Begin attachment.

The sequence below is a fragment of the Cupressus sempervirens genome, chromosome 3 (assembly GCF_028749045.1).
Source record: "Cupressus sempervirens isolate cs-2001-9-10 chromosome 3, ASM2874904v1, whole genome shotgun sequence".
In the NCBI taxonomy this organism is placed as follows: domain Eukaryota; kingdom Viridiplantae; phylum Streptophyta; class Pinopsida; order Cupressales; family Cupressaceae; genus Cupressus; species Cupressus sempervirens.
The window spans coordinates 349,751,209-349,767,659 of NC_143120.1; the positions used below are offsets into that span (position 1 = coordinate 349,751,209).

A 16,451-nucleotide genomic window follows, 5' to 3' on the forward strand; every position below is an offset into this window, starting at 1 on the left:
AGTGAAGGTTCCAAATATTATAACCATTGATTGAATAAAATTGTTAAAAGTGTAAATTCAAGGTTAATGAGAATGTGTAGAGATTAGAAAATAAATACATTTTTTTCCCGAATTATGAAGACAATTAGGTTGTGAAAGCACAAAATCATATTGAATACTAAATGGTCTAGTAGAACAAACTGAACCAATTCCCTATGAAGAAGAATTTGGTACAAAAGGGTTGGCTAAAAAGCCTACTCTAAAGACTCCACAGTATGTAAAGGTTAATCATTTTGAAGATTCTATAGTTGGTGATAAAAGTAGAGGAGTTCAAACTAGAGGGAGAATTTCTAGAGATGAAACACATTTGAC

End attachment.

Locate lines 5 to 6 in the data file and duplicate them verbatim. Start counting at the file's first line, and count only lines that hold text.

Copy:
A 16,451-nucleotide genomic window follows, 5' to 3' on the forward strand; every position below is an offset into this window, starting at 1 on the left:
AGTGAAGGTTCCAAATATTATAACCATTGATTGAATAAAATTGTTAAAAGTGTAAATTCAAGGTTAATGAGAATGTGTAGAGATTAGAAAATAAATACATTTTTTTCCCGAATTATGAAGACAATTAGGTTGTGAAAGCACAAAATCATATTGAATACTAAATGGTCTAGTAGAACAAACTGAACCAATTCCCTATGAAGAAGAATTTGGTACAAAAGGGTTGGCTAAAAAGCCTACTCTAAAGACTCCACAGTATGTAAAGGTTAATCATTTTGAAGATTCTATAGTTGGTGATAAAAGTAGAGGAGTTCAAACTAGAGGGAGAATTTCTAGAGATGAAACACATTTGAC